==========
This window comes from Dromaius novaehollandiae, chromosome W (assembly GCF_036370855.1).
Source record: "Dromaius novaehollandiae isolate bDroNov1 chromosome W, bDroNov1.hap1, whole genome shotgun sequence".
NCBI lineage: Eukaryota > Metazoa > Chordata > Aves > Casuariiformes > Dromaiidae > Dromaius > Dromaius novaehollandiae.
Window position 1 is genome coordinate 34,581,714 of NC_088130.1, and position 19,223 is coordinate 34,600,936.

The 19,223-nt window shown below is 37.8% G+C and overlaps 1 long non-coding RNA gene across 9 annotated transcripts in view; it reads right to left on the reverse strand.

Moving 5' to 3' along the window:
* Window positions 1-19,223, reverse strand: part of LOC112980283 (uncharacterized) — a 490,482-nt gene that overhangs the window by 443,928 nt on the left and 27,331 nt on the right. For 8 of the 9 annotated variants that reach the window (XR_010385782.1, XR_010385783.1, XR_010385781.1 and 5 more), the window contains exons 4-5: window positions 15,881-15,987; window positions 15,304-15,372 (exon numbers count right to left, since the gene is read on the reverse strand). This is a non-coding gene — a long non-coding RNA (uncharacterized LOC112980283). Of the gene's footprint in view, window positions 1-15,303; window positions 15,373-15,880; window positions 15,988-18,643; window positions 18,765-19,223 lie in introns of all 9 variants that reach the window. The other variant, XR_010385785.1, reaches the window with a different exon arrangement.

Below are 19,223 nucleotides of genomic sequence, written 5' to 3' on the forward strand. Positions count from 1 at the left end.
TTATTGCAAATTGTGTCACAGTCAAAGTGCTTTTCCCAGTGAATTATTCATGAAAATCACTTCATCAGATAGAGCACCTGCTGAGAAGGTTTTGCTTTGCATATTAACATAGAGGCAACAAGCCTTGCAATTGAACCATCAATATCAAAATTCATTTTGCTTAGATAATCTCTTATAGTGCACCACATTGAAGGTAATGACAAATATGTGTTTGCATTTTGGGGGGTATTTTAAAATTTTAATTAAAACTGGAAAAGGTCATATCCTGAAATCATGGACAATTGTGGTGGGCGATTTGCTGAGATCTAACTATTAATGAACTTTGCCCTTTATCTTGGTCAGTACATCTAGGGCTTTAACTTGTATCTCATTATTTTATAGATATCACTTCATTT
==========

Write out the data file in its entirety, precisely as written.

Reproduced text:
This window comes from Dromaius novaehollandiae, chromosome W (assembly GCF_036370855.1).
Source record: "Dromaius novaehollandiae isolate bDroNov1 chromosome W, bDroNov1.hap1, whole genome shotgun sequence".
NCBI lineage: Eukaryota > Metazoa > Chordata > Aves > Casuariiformes > Dromaiidae > Dromaius > Dromaius novaehollandiae.
Window position 1 is genome coordinate 34,581,714 of NC_088130.1, and position 19,223 is coordinate 34,600,936.

The 19,223-nt window shown below is 37.8% G+C and overlaps 1 long non-coding RNA gene across 9 annotated transcripts in view; it reads right to left on the reverse strand.

Moving 5' to 3' along the window:
* Window positions 1-19,223, reverse strand: part of LOC112980283 (uncharacterized) — a 490,482-nt gene that overhangs the window by 443,928 nt on the left and 27,331 nt on the right. For 8 of the 9 annotated variants that reach the window (XR_010385782.1, XR_010385783.1, XR_010385781.1 and 5 more), the window contains exons 4-5: window positions 15,881-15,987; window positions 15,304-15,372 (exon numbers count right to left, since the gene is read on the reverse strand). This is a non-coding gene — a long non-coding RNA (uncharacterized LOC112980283). Of the gene's footprint in view, window positions 1-15,303; window positions 15,373-15,880; window positions 15,988-18,643; window positions 18,765-19,223 lie in introns of all 9 variants that reach the window. The other variant, XR_010385785.1, reaches the window with a different exon arrangement.

Below are 19,223 nucleotides of genomic sequence, written 5' to 3' on the forward strand. Positions count from 1 at the left end.
TTATTGCAAATTGTGTCACAGTCAAAGTGCTTTTCCCAGTGAATTATTCATGAAAATCACTTCATCAGATAGAGCACCTGCTGAGAAGGTTTTGCTTTGCATATTAACATAGAGGCAACAAGCCTTGCAATTGAACCATCAATATCAAAATTCATTTTGCTTAGATAATCTCTTATAGTGCACCACATTGAAGGTAATGACAAATATGTGTTTGCATTTTGGGGGGTATTTTAAAATTTTAATTAAAACTGGAAAAGGTCATATCCTGAAATCATGGACAATTGTGGTGGGCGATTTGCTGAGATCTAACTATTAATGAACTTTGCCCTTTATCTTGGTCAGTACATCTAGGGCTTTAACTTGTATCTCATTATTTTATAGATATCACTTCATTT